The man in the bright blue overall has dropped his large backpack at the side of the Dranse de Ferret, a tumultuous mountain torrent close to La Fouly, in canton Valais, Switzerland. Frédéric Gillet has unlaced his hiking boots, taken off his thick woolen socks, and is stepping in the freezing waters, fighting the strong current. Holding a kind of long hoop net, he is keeping it in the water - and himself mainly out of it, at least that’s the plan!
It’s the beginning of June, the sun is out but the air still crisp, and we are at the foot of the Mont-Blanc massif. It stands for pure eternal snow, a pristine environment, and is proud as the highest alpine terrain in continental Europe. A beloved playground to mountaineers, climbers, skiers and hikers of all kinds.
Yet today, Frédéric is not here for the outdoor fun. He’s part of a scientific team from the Université Savoie Mont Blanc in Chambéry, France, and their goal is to measure just how much microplastics are present in the meltwater of glacier ice and snow, in an environment that is mainly free of direct plastic pollution sources. They have collected samples on 18 of the massif’s glaciers, and results should be available towards the end of 2021.
What we know already now, however, is that microplastics are everywhere. In the air we breathe, in the arctic ice and the remotest parts of the deep sea. It’s proven to be in our foods and is located in our bodies. Tiny toxic plastic particles that continuously break into smaller pieces and can eventually pass cell membranes and work their way up the food chain, and unto our plates. It’s probably one of the biggest environmental problems of our time.
Synthetic textiles are one of the main sources of microplastic pollution and account for 35% of all microplastics. With each wash, countless plastic fibers are making their way from washing machines into rivers and oceans. According to a study by the University of California at Santa Barbara, a city the size of Berlin releases a wash-related volume of microfibers equivalent to approx. 500,000 plastic bags - every single day.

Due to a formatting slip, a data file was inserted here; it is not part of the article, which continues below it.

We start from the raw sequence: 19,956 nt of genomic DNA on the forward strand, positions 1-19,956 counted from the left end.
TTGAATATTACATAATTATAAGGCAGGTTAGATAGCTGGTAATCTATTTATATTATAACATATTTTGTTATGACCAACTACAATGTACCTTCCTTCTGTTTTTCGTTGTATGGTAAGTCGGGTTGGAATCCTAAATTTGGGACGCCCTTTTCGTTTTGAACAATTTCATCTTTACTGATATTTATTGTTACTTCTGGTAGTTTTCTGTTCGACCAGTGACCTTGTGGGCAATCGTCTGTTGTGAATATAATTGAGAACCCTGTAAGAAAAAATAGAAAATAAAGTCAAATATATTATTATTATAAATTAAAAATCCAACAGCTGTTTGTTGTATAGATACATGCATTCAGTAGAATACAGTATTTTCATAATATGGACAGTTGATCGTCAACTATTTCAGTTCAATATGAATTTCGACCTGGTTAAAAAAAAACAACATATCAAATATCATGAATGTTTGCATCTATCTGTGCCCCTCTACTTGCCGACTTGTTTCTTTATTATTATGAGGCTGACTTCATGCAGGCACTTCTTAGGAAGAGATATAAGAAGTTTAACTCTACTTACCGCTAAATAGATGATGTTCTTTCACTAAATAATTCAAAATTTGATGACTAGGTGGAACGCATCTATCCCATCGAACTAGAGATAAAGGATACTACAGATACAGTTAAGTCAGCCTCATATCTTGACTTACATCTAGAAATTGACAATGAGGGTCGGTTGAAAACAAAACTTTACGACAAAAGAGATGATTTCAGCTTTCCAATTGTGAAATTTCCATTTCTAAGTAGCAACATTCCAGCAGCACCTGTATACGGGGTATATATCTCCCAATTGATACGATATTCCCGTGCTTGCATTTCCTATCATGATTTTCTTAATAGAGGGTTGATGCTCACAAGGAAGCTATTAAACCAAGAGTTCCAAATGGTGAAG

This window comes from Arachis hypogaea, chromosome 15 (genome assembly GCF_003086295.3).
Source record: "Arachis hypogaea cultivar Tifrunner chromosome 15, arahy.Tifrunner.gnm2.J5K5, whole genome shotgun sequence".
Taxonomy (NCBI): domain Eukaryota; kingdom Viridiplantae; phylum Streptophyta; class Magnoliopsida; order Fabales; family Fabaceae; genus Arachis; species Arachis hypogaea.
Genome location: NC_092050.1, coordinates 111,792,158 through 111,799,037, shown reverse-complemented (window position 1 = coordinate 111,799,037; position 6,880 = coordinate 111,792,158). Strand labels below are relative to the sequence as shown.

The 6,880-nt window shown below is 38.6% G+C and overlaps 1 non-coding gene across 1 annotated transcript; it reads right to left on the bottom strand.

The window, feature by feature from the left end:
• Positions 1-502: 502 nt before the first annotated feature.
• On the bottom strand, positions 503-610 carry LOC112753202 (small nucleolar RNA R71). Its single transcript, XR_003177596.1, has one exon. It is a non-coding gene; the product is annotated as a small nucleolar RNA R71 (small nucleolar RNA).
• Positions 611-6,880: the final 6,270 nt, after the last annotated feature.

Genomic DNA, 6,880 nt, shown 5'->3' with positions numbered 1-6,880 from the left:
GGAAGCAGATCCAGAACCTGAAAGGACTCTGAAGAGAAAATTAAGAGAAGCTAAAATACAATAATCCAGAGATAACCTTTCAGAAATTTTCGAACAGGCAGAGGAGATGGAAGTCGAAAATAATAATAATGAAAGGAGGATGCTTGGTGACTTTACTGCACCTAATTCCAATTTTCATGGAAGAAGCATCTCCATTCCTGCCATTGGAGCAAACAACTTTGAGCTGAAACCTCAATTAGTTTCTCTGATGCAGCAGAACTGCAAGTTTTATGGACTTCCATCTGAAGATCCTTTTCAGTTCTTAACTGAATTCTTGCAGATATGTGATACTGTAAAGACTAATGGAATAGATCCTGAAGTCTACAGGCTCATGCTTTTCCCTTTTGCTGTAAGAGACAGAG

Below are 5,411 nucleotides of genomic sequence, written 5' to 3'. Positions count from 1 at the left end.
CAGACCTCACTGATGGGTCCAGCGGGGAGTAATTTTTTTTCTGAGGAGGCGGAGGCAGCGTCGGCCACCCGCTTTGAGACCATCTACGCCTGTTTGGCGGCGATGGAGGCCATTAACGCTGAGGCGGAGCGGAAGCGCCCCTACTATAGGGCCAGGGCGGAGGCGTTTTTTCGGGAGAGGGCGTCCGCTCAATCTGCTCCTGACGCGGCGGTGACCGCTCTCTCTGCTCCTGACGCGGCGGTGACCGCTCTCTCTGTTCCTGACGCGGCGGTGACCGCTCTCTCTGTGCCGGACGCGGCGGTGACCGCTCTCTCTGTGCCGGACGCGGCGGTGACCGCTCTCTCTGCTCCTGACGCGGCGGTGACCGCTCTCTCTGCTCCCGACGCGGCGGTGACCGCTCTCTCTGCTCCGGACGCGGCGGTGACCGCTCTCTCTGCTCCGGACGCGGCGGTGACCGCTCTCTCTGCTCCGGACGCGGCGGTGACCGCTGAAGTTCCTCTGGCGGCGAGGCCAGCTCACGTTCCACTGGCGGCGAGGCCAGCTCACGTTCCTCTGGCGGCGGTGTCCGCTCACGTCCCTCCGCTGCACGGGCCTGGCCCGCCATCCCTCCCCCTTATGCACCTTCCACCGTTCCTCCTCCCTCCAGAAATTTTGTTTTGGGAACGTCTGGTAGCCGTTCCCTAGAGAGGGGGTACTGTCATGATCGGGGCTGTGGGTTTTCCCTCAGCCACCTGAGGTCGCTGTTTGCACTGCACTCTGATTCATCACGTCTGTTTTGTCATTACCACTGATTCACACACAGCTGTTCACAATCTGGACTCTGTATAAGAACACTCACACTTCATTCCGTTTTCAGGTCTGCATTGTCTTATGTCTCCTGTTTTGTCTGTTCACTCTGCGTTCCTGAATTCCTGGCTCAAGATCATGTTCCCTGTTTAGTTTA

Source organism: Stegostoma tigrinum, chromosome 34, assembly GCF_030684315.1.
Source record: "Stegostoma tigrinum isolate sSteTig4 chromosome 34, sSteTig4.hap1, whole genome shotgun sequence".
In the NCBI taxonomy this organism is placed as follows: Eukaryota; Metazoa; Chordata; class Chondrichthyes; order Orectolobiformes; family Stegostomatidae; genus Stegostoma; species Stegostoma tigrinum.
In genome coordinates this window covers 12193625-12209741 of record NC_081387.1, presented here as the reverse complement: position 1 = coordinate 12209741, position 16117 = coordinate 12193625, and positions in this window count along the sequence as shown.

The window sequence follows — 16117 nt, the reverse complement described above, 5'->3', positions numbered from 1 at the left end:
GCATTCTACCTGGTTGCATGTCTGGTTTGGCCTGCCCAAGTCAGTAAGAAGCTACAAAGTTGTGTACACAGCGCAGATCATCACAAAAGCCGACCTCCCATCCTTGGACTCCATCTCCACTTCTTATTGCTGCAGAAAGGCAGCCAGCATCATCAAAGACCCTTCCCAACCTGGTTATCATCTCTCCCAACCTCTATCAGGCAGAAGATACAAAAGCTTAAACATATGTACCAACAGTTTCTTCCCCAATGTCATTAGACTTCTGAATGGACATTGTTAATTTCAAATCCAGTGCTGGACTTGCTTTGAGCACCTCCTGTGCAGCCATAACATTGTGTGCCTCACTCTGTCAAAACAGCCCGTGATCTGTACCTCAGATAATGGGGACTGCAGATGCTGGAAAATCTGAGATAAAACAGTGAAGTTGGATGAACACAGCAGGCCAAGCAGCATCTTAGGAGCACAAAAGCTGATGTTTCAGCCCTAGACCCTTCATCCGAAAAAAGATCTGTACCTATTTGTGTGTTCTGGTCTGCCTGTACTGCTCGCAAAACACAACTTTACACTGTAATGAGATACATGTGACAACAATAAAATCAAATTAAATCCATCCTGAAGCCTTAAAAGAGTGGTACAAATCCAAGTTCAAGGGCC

Frédéric’s numb feet are a bright red when he pulls over his net to the torrent’s bank, but he managed to keep his balance and otherwise stay dry. The dark compressed mud in the sock at the end of his net is composed of mineral, organic, and plastic accretions. Back in the lab, a strong oxidation will dissolve the organic elements, and the microplastics will be isolated with a special solution working on the sediment’s density.
By determining those microplastics’ exact composition and possibly their origin, this study may be able to start finding answers to this problematical question: how did those particles find their way to the snow and ice of the Mont-Blanc glaciers?
Frédéric will be back with his team on the mountain in 2022 for another study. They will be able to compare the results, and hopefully propose some solutions. And above all: raise awareness amongst the local population, and beyond.
It would be nice to know the ice cubes in the drink we are sipping on a hot summer afternoon are made of pure solid frozen water only.